Quoting is how the core ck macro knows the difference between a value and a CK-macro call. Therefore, all values must be quoted, even values which normally do not need to be quoted in Scheme code, such as strings, numbers, and booleans.

Eventually, your CK-macro must expand into a call to the core ck macro with a quoted value. We say that the macro "yields" this quoted value. The quoted value is either used as an argument to another CK-macro, or if your CK-macro is the outer-most CK-macro call, then the core ck macro expands into the unquoted value.

So, if your CK-macro yields the quoted value '(+ 1 2), and it is the outer-most CK-macro (not an argument to another CK-macro), the core ck macro will expand to the unquoted expression (+ 1 2), which would later be evaluated to the number 3. (If you want to yield a quoted form as the final result, use c-quote as the outer-most CK-macro.)

See the original article or the source code for many examples of CK-macros.

Combining CK and non-CK macros

The arguments to a CK-macro must either be a quoted value or a call to a CK-macro (i.e. a macro that expands to a call to the core ck macro). Therefore, most non-CK macros and special forms cannot be used as arguments to a CK-macro.

Some non-CK macros can be used in a way that expands into a user-provided expression. It is therefore possible for these non-CK macros to be used as arguments CK-macros, as long as they eventually expand into a call to the core ck macro.

It is possible to write a non-CK macro which invokes a CK-macro via the core ck macro. For example, if you are writing a macro for other people to use, you can create a convenience wrapper macro, like so:

;;; Convenience wrapper around c-foo.
(define-syntax foo
  (syntax-rules ()
    ((foo arg1 arg2 arg3)
     (ck () (c-foo 'arg1 'arg2 'arg3)))))

Also, it is possible for a CK-macro to expand into a call to a non-CK macro as its final result, or as part of the body of its final result. For example:

(ck () (c-list 'when (c-list '< '1 '2) (c-list 'print '"Yay!")))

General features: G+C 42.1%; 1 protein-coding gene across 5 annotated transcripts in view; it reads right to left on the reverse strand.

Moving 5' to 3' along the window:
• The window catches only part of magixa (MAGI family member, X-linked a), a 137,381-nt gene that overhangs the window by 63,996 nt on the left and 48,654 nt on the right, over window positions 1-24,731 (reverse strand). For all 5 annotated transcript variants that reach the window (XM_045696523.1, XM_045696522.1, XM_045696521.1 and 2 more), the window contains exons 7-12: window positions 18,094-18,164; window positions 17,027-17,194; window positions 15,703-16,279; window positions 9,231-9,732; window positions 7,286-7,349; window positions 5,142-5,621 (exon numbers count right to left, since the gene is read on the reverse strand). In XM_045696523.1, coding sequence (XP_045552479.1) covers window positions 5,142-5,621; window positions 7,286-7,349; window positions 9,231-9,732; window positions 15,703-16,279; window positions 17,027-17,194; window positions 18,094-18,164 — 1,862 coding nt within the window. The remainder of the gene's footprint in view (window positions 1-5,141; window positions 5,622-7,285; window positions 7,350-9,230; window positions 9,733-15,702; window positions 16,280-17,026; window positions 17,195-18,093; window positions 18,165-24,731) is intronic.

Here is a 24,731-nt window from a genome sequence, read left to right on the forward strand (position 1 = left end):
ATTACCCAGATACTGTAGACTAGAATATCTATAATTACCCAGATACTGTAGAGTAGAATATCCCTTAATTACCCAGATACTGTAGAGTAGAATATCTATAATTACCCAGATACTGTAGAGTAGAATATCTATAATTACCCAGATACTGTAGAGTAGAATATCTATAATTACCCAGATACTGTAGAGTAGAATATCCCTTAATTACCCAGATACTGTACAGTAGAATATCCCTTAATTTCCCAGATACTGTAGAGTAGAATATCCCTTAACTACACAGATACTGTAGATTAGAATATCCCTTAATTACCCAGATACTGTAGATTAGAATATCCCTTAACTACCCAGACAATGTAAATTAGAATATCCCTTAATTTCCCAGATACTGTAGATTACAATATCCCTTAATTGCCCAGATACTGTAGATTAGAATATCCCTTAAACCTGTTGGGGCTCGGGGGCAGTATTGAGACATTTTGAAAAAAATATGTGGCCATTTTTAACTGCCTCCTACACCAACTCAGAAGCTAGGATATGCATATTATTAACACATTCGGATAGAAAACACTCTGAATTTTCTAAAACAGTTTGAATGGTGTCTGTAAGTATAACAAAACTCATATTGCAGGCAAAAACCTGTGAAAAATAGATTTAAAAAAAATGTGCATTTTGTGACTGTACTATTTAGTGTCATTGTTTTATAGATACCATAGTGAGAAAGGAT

;;; Expands to the expression (when (< 1 2) (print "Yay!")).

ck

(ck s 'v) syntax
(ck s (op ...)) syntax

This is the core ck macro, which implements the CK abstract machine. This macro's public interface has two shapes: one with a quoted value, and one with a CK-macro call.

s
The stack, used internally by this macro. When initially invoking this macro, s should be the empty list, e.g. (ck () (c-cons '+ '(1 2))).
'v
A quoted value. Can be a quoted list, symbol, or other literal value. The quote is necessary, even for literal values like strings, numbers, and booleans.
(op ...)
A CK-macro call without the s argument, such as (c-cons '+ '(1 2)). Nested calls are allowed, such as (c-cons '+ (c-list '1 '2)).

Portable CK-Macros

The CK-macros in this section are defined using only standard R5RS features, such as syntax-rules and let-syntax. So, these CK-macros will work on any implementation of R5RS or later.

General

(c-quote X) → 'X syntax

Adds an extra level of quotation to the argument. This is useful for macros that should expand to a quoted value.

;; Without c-quote
(ck () (c-cons '+ '(1 2)))
;; Expands to (+ 1 2), which evaluates to the number 3.

;; With c-quote
(ck () (c-quote (c-cons '+ '(1 2))))
;; Expands to '(+ 1 2), a quoted list.
(c-eval '(OP ...)) → result syntax

Takes a quoted operation and unquotes it, allowing the CK machine to expand it. Analogous to eval.

(ck () (c-quote (c-eval '(c-cons 'a 'b))))
;; ==> '(a . b)
(c-call '(OP ...) X ...) → result syntax

Like c-eval, but adds the given arguments on to the end of the operation. Analogous to a lambda call in normal Scheme code.

(ck () (c-quote (c-call '(c-cons 'a) 'b)))
;; ==> '(a . b)
(c-apply '(OP ...) X ... '(Y ...)) → result syntax

Like c-call, but the last argument is a list of more arguments. Analogous to apply.

(ck () (c-quote (c-apply '(c-list) 'a 'b '(c d))))
;; ==> '(a b c d)
(c-identity X) → X syntax

Simply yields the value as given. Sometimes useful for higher-order macros like c-filter.

(ck () (c-quote (c-identity 'a)))
;; ==> 'a

Boolean Logic

(c-not X) → '#t or '#f syntax

Yields '#t if the argument is '#f, otherwise yields '#f. Analogous to not.

(c-if TEST PASS FAIL) → PASS or FAIL syntax

Conditional branching. If TEST is '#f, this yields FAIL. Otherwise it yields PASS.

Due to the way the CK machine works, both branches will be expanded, then the unneeded branch will be discarded. If you only want the needed branch to be expanded (e.g. because the branches are complex and slow to expand, or because it would be an error to expand the unneeded branch), use c-if* instead.

Analogous to (lambda (test pass fail) (if test pass fail)).

(ck () (c-quote (c-if (c-pair? '(x))
                      'pair
                      'not-pair)))
;; ==> 'pair

(ck () (c-quote (c-if (c-pair? 'x)
                      'pair